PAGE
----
Tennessee 8th District
West of Nashville and the lakes along the Tennessee River and north of Memphis, the rivers roll lazily through flat or gently rolling land that almost could be the northern end of Mississippi. Cotton and soybeans are the main crops, and they often are abundant. More African-Americans remain in rural areas here than in any other part of Tennessee, a reminder of its old plantation economy. The towns are small, edged in by farm fields. The river bottoms, often flooded, are heavily forested. Henning, the hometown of Alex Haley, is where he used to sit on his porch and listen to his aunts tell him stories about slave ships and the Civil War, which became his book Roots.
2008 Presidential Vote
|Cook Partisan Voting Index|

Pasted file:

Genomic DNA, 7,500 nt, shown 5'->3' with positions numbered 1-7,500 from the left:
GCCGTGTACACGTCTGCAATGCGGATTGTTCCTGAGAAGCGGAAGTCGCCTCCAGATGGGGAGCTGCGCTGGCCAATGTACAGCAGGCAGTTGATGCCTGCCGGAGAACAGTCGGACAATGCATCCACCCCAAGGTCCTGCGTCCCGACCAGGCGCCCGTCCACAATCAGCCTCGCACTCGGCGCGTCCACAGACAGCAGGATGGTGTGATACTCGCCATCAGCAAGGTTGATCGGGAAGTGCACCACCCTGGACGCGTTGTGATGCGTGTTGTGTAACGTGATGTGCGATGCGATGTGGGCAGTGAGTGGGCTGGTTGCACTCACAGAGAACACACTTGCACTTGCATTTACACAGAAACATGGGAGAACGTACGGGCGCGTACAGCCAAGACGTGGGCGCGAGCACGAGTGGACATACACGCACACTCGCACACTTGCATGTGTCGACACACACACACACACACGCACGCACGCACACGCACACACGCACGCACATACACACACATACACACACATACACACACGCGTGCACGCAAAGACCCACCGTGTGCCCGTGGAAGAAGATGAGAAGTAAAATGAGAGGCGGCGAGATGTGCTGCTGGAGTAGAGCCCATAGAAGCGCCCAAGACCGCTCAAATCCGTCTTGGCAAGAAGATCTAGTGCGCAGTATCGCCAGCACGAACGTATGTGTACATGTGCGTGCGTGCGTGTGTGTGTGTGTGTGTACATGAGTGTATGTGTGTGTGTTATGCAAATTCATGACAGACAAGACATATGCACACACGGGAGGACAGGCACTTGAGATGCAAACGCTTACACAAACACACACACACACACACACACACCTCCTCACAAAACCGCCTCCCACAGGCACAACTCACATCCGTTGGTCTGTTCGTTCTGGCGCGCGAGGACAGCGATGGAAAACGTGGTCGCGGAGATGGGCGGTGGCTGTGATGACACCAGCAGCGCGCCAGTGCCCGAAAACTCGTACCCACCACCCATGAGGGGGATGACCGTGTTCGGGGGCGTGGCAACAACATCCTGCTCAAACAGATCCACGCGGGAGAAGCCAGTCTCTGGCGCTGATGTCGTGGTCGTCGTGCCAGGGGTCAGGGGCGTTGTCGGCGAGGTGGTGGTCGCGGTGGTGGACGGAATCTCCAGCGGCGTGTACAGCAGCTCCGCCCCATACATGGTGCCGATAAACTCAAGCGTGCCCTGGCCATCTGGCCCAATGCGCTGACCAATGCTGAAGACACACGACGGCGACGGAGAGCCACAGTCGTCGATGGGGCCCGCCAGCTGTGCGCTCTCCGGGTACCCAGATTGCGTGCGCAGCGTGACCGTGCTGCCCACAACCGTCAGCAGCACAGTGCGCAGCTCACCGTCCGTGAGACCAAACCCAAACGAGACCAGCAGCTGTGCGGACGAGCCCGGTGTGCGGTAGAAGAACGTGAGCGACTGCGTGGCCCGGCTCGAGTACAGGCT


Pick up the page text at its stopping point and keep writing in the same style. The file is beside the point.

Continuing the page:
The 8th Congressional District of Tennessee includes much of this West Tennessee farmland, from the lakes west to the Mississippi. Its largest city is Jackson, which Morgan Quinto Press ranked ninth on its annual list of the most dangerous American cities in 2006. Delta faucets and Toyota parts are manufactured in Jackson, and the district also includes the northern fringes of Memphis. Historically, this is Democratic country. Republicans haven’t represented most of the counties that make up the 8th since the end of Reconstruction. The region trended Republican in national races in the 1960s and 1970s, then turned toward the Democrats with the help of some smart local politicians. One of them was Ned McWherter, Tennessee House speaker from 1973 to 1986, then governor for eight years. Recent movement has been back toward Republicans. Rural Carroll County is filled with small factories and is something of a bellwether in Tennessee politics, voting 50%-49% for Republican George W. Bush in 2000 and 56%-43% for him in 2004. In 2008, the county voted for John McCain by 3,475 votes. Overall, the district voted 51%-48% for Al Gore in 2000, switched to Bush 53%-47% in 2004, and then supported McCain 56%-43% in 2008.